The necessity of the position is in the value, the restricted definition, has in the life-world (umwelt) of those subjects, and in their respective attempts to structure and make sense of bio-cultural streams of stimuli.
This would make even more true the confusion they’d want to attribute to the supporters of same sex marriage, apropos of their appropriation/seeking of the term. An essentialist crime if any can just as easily be attributed to the proponents as they seem to be attributing an essence to the term “marriage” which justifies their challenging the will of those who hope to reserve the term.
Moreover as Roger Scruton has expressed in a characteristic dialectical fashion this attempt is in a sense self-defeating for “…in seeking equality with something unlike yourself the thing that you join to is no longer what you joined.”
Professor Hertzberg’s conclusion leaves one even more dissatisfied:
“What makes the proposition “Marriage is between a man and a woman” philosophically interesting is that it shows that people may say things that do not fit into any of the standard categories philosophers commonly use in classifying utterances. It is neither the expression of a linguistic convention, nor a statement of empirical fact, nor a normative claim.”
How is it not a normative claim? It seems to be nothing but that?!
But its even true as an expression of an empirical fact in so far as the petition is made to the Finnish parliament and it is the Finnish state which we expect to solemnize marriages and secure them through legal privileges.
This same state has through its history in penalizing say bigamy or incest used just such a conception as claimed by “Marriage is between a man and a woman” and not those of Toda people of Nilgiri plateau, whose fraternal polyandry may not necessarily be more accommodating to such an initiative.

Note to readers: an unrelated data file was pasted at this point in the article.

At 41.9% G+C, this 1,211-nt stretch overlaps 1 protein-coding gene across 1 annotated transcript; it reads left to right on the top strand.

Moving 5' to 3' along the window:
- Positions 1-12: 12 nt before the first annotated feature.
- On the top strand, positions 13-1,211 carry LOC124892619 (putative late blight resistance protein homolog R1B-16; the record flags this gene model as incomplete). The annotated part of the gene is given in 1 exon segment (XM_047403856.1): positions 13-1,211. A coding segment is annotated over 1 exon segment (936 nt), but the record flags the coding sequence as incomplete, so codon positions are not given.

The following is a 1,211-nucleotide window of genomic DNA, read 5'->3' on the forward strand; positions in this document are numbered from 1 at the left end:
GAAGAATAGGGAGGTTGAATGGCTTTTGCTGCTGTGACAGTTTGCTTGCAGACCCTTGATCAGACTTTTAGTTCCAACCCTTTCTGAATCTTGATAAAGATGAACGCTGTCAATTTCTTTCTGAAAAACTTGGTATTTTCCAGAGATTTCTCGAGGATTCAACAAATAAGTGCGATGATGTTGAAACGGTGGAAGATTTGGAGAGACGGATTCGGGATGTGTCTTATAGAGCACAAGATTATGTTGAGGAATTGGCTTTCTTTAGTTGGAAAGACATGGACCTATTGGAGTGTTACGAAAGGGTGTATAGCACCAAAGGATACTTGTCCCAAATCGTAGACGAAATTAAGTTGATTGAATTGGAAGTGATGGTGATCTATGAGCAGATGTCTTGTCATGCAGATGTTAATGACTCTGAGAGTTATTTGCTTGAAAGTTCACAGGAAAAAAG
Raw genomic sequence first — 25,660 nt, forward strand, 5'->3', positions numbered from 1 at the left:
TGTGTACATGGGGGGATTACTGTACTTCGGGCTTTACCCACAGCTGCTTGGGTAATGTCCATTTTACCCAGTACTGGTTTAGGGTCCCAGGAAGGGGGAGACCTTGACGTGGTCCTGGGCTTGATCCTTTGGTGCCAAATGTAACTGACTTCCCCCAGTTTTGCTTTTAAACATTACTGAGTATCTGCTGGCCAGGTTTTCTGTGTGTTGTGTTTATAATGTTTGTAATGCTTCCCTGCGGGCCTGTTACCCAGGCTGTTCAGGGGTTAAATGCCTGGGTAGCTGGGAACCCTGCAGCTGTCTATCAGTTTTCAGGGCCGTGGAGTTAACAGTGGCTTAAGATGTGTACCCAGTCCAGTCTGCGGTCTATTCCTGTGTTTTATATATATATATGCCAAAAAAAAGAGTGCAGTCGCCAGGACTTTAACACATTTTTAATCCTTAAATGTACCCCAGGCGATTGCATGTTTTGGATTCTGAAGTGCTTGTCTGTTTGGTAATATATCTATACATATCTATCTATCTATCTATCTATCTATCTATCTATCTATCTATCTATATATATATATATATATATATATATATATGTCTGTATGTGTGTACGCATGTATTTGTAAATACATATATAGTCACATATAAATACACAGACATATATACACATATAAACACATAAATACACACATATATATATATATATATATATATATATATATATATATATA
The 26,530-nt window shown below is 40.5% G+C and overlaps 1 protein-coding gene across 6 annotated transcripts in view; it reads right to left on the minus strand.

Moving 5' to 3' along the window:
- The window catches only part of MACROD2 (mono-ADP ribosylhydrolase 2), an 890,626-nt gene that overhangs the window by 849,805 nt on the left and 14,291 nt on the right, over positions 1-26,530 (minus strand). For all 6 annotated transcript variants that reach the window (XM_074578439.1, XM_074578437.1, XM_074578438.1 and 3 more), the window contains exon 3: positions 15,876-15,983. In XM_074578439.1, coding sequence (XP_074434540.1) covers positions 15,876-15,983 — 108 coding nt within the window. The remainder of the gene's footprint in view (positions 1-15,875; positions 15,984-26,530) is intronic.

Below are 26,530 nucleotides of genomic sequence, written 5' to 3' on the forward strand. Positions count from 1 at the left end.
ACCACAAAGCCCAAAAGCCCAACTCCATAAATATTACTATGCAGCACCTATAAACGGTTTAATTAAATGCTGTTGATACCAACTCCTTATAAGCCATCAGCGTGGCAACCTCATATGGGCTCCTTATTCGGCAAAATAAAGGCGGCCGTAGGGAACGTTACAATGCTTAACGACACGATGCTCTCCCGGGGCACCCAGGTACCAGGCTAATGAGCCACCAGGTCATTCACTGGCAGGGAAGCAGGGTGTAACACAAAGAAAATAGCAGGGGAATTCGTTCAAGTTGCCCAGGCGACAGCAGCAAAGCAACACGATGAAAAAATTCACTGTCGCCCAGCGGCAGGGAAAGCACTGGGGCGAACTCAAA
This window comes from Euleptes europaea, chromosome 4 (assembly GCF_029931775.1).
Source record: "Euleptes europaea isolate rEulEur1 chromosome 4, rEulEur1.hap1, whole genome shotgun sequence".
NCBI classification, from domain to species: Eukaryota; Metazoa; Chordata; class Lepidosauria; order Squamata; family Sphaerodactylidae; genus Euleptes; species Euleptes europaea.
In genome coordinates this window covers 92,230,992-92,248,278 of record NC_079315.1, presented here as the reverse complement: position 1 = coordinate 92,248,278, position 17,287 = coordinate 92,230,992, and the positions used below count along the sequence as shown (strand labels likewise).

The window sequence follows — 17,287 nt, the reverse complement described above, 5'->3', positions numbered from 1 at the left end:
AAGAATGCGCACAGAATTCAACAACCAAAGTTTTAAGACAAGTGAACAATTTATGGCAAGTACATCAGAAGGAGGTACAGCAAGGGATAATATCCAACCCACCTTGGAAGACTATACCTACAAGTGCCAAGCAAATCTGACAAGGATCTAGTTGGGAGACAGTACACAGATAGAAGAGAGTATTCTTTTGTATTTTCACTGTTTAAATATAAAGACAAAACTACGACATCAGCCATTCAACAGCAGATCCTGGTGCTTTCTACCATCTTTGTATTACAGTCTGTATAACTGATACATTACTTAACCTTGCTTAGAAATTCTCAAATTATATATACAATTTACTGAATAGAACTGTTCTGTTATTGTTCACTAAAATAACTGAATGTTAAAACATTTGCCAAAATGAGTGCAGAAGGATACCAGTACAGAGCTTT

Again its not the initiative which Professor Hertzberg has argued for, its just the sense and status of the claim
“Marriage is between man and woman” which is pondered on. It appears this would only be problematic if we agree that as an utterance its neither normative nor empirical. Yet in the context of an exchange between citizens of Finland and the Finnish Parliament I fail to see how this assertion holds.
I am tempted to refer to a delightful essay by Professor Hertzberg titled “The Sense Is Where You Find It”. which considers how invocations of nonsense in philosophy are to be understood.
The essay concludes that at most what can be said about problematic/nonsensical/appearing to be nonsensical utterances are things like ‘You can’t say this and mean that’, or, ‘If you say this here, it will come out as something quite different from what you mean to be saying’, or maybe even just, ‘I wouldn’t say that if I wanted to make that kind of point in this situation’.
Now as a proponent of the initiative I don’t imagine Professor Hertzberg would be much bothered to indulge in any of the above as a response to “Marriage is between man and a woman”. But I am curious as to how otherwise could the opponents utter their view, to say, make it easily classifiable as a normative claim?